TCP Send buffer constraints destroy datarate

Geoffrey H. Cooper (GEOF@XX.LCS.MIT.EDU)
Mon 13 Jan 86 21:08:49-EST

The other day I was playing with Imagen's TCP with a collegue, and we discovered
an interesting thing. If we decreased the printer box' offered window from 6KB
to 2KB, the source-to-sink datarate transferring from a Vax 4.2 to the printer
increased dramatically (from 30 Kbit/s to 300 Kbit/s).

The reason for this behavior is apparently that the vax allocates only 2K of
buffer space to an outgoing TCP connection. Thus it can only send 2K before
receiving an Ack. In the printer box, ACKs are carefully delayed for
1/2 a second to increase piggybacking unless the window is opened. The window
is opened when it is half consumed (i.e., after about 3KB of data is transferred).
In the vax's case, this allows 2KB of data every 1/2 second, or 32Kbit/s. This
was just the figure I had been getting.

The general problem is that the window flow control reflects the receiver's buffer
constraints, and there is no way for the sender's constraints to be tr)n{mitted
across the connection. In the XNS Sequenced Packet Protocol, an ACK bit in a
packet performs this function; it allows the sender to explicitly request an
immediate acknowledgement for the last packet in the "send window."

I've been trying to figure ways to fix the problem. One algorithm would be to
send the ack after a dally or immediately if the connection's packet input queue is
empty after processing an input packet. This would allow an entire string of
packets to be received properly and would not tend to cause excessive ack's.
It works well if the TCP process was dequeuing packets at a lower priority
than the internet process was enqueuing them.

This doesn't work in systems like mine which do not have separate processes with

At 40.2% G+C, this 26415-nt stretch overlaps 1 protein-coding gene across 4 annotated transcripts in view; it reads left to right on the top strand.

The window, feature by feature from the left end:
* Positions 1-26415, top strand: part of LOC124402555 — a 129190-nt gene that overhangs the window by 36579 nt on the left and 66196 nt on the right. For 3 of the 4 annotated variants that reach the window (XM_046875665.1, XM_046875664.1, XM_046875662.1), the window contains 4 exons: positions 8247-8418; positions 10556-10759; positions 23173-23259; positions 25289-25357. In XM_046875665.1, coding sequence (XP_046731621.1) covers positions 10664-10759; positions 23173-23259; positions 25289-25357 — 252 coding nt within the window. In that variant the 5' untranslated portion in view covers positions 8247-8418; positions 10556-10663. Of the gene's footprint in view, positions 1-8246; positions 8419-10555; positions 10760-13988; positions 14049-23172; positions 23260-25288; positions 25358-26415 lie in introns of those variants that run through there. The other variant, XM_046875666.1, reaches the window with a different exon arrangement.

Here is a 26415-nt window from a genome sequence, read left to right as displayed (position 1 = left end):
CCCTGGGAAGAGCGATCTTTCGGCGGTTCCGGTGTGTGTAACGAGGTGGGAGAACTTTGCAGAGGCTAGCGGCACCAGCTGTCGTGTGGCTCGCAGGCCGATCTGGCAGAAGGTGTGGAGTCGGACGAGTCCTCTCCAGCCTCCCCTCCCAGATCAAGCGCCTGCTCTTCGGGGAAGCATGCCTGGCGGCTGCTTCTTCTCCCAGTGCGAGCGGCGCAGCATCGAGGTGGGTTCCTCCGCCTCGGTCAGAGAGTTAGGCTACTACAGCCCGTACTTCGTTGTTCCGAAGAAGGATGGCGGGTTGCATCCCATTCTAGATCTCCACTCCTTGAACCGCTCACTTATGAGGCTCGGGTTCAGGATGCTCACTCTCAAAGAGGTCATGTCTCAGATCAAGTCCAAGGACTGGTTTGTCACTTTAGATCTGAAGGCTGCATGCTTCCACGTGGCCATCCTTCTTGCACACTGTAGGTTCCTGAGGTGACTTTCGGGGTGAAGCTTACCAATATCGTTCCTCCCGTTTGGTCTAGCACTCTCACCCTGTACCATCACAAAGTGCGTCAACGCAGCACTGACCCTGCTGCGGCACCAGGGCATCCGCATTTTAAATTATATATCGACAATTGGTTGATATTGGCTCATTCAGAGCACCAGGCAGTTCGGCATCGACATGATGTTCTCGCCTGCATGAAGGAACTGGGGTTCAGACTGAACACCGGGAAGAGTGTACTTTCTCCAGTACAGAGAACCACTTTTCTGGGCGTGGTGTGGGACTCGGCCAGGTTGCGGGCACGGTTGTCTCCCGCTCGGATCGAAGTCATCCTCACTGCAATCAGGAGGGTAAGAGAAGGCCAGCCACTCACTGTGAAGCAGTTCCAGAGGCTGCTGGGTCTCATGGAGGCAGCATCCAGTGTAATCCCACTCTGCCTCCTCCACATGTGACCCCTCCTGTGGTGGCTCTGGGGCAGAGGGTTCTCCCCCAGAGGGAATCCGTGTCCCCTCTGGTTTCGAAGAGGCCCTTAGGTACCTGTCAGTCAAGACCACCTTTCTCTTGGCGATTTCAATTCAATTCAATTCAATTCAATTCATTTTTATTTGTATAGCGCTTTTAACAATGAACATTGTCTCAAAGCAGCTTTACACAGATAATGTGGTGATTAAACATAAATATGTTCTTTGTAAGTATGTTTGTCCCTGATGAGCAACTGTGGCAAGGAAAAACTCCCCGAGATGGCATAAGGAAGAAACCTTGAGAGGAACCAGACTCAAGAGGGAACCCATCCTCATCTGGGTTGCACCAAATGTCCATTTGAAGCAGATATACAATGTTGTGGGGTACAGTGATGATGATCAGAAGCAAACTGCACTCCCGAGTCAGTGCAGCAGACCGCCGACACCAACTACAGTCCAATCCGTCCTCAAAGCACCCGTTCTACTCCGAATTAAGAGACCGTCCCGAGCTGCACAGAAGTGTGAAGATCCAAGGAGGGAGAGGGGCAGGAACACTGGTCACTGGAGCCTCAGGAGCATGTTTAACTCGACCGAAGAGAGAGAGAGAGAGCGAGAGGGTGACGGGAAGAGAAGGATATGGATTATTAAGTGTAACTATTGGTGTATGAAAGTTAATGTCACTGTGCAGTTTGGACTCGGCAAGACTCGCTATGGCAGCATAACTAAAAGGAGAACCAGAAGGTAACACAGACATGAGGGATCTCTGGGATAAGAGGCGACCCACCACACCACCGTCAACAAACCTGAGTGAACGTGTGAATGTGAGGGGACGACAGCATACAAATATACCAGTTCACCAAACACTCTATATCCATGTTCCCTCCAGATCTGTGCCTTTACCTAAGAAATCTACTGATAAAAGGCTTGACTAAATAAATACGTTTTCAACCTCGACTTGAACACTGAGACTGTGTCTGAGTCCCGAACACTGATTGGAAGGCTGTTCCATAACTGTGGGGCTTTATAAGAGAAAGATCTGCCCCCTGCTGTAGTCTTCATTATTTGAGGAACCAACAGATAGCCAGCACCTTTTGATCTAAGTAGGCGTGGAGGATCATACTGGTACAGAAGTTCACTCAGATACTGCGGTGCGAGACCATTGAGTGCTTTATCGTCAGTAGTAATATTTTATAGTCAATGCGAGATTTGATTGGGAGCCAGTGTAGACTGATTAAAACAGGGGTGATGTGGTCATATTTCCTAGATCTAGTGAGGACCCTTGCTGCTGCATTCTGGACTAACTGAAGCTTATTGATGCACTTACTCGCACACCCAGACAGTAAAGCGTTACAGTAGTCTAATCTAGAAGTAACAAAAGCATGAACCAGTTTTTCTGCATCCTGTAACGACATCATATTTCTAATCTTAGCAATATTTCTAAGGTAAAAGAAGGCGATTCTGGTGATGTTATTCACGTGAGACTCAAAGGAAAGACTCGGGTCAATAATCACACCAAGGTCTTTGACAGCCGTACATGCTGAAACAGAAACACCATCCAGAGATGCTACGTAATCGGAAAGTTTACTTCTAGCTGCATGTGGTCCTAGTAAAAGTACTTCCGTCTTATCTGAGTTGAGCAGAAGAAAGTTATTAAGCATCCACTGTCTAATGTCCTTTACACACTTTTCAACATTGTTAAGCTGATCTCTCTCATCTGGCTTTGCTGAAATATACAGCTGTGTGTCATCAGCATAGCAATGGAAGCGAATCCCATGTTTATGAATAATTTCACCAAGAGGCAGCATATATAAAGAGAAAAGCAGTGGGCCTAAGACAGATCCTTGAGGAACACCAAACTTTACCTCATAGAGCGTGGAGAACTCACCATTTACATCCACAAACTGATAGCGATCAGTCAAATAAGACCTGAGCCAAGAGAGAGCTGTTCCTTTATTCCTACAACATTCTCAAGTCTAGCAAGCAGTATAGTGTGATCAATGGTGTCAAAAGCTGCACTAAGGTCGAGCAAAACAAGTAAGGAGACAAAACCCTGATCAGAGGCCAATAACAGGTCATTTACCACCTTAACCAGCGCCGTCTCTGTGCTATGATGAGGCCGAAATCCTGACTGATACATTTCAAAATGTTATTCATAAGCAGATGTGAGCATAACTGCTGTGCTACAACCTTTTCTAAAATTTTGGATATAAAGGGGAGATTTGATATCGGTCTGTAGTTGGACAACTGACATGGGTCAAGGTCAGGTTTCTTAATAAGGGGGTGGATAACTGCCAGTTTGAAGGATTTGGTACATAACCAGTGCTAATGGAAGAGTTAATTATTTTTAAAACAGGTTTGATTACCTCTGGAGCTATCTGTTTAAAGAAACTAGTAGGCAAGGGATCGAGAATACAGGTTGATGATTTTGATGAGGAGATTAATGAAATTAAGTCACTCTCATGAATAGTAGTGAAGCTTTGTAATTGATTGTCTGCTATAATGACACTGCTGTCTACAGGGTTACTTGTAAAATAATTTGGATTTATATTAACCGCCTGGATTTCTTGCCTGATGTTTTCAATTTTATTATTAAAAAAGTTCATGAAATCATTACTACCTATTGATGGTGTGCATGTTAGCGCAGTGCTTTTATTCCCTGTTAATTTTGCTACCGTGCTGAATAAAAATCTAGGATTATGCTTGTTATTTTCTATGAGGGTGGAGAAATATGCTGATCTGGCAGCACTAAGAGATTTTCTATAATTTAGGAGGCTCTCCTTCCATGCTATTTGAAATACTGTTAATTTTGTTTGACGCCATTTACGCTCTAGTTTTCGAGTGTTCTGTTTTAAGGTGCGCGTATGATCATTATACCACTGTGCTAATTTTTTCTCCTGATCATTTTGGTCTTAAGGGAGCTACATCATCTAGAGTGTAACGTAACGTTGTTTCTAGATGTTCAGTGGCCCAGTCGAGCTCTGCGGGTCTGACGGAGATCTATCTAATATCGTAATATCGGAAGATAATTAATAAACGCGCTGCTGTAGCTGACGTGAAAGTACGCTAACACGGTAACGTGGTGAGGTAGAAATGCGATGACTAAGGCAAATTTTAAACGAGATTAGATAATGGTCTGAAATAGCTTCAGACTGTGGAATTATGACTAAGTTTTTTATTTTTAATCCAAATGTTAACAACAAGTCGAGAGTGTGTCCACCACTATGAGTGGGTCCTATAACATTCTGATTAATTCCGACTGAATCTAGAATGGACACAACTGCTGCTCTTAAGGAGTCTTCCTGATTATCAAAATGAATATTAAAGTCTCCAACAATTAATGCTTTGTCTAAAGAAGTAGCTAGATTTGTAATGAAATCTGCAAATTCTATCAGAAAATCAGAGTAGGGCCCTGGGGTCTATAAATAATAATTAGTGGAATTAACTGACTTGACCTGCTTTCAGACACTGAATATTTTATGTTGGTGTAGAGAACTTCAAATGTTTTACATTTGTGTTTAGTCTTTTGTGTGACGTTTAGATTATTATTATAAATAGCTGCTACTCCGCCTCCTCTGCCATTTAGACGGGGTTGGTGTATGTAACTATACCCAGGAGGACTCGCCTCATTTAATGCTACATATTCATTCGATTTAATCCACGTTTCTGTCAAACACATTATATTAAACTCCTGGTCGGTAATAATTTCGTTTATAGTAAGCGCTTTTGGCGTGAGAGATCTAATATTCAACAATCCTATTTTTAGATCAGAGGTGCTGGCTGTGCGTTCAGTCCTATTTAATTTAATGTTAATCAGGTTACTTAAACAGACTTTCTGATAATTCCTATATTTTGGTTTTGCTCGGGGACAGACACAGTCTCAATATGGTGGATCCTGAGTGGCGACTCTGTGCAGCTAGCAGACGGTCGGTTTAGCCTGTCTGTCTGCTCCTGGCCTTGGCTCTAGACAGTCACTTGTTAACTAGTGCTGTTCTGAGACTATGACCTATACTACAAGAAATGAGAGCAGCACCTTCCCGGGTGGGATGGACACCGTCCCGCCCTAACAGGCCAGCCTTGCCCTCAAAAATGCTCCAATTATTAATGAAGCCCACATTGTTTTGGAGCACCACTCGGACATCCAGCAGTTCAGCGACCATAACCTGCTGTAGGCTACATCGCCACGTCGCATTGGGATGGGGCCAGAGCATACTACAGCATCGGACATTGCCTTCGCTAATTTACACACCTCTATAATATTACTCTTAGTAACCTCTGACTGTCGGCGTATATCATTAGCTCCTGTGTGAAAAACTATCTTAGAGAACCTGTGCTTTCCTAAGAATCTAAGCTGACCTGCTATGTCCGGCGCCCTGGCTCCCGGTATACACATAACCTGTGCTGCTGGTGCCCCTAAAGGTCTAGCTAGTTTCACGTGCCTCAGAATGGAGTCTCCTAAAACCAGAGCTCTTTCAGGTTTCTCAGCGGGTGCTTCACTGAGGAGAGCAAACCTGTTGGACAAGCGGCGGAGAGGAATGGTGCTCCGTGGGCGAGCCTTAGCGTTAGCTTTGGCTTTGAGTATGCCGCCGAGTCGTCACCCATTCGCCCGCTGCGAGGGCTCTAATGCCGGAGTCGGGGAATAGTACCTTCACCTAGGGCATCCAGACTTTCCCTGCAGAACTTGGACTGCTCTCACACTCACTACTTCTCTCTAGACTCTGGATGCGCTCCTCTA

queues between them for TCP connections. In my case, the TCP module is upcalled
with each packet as a pseudo-interrupt, and all processing takes place either
during the upcall, during the client's downcall to get data, or during a timer
interrupt. I can check the interface to see if additional packets have arrived,
but it is not assured that they are from the right connection. Another possibility
is to notice that an ack is being sent after a dally, and decrease the offered window.
This would work (especially since the printer's only application is for bulk data
input), but I am concerned about the lack of generality in the scheme. For one
thing, there is no way to increase the offered window once it is decreased -- sounds
like a perfect way to develop silly window syndrome.

I'd like to see some other thought on this problem. How do other implementations
of TCP deal with this situation? Do they set tight timers? Do they get trapped
by it (be honest...)?

Please respond to the list and sign all messages (otherwise I can't tell where
they come from on usenet-news), my incoming mail is not working well.

- Geof Cooper

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